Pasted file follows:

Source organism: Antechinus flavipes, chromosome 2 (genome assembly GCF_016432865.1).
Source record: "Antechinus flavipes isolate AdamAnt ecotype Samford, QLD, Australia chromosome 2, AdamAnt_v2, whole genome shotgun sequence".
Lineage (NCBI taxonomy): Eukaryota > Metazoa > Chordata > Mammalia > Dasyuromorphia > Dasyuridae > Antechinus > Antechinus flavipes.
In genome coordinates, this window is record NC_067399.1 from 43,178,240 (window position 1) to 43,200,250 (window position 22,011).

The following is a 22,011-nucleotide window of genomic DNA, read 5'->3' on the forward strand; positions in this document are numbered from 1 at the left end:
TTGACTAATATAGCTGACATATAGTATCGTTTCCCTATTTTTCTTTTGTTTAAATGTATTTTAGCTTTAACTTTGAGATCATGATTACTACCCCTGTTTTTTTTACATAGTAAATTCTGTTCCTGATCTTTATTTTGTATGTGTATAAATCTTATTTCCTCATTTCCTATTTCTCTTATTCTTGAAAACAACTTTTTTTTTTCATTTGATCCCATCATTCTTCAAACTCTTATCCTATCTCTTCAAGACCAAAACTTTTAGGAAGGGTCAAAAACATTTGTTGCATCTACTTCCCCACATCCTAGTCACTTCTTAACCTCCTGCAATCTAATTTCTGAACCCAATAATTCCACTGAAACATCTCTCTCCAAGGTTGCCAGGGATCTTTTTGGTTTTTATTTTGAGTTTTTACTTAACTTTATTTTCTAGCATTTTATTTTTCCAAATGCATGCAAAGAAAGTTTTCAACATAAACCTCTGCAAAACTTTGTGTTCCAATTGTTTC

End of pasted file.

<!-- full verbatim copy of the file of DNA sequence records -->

Source organism: Antechinus flavipes, chromosome 2 (genome assembly GCF_016432865.1).
Source record: "Antechinus flavipes isolate AdamAnt ecotype Samford, QLD, Australia chromosome 2, AdamAnt_v2, whole genome shotgun sequence".
Lineage (NCBI taxonomy): Eukaryota > Metazoa > Chordata > Mammalia > Dasyuromorphia > Dasyuridae > Antechinus > Antechinus flavipes.
In genome coordinates, this window is record NC_067399.1 from 43,178,240 (window position 1) to 43,200,250 (window position 22,011).

The following is a 22,011-nucleotide window of genomic DNA, read 5'->3' on the forward strand; positions in this document are numbered from 1 at the left end:
TTGACTAATATAGCTGACATATAGTATCGTTTCCCTATTTTTCTTTTGTTTAAATGTATTTTAGCTTTAACTTTGAGATCATGATTACTACCCCTGTTTTTTTTACATAGTAAATTCTGTTCCTGATCTTTATTTTGTATGTGTATAAATCTTATTTCCTCATTTCCTATTTCTCTTATTCTTGAAAACAACTTTTTTTTTTCATTTGATCCCATCATTCTTCAAACTCTTATCCTATCTCTTCAAGACCAAAACTTTTAGGAAGGGTCAAAAACATTTGTTGCATCTACTTCCCCACATCCTAGTCACTTCTTAACCTCCTGCAATCTAATTTCTGAACCCAATAATTCCACTGAAACATCTCTCTCCAAGGTTGCCAGGGATCTTTTTGGTTTTTATTTTGAGTTTTTACTTAACTTTATTTTCTAGCATTTTATTTTTCCAAATGCATGCAAAGAAAGTTTTCAACATAAACCTCTGCAAAACTTTGTGTTCCAATTGTTTC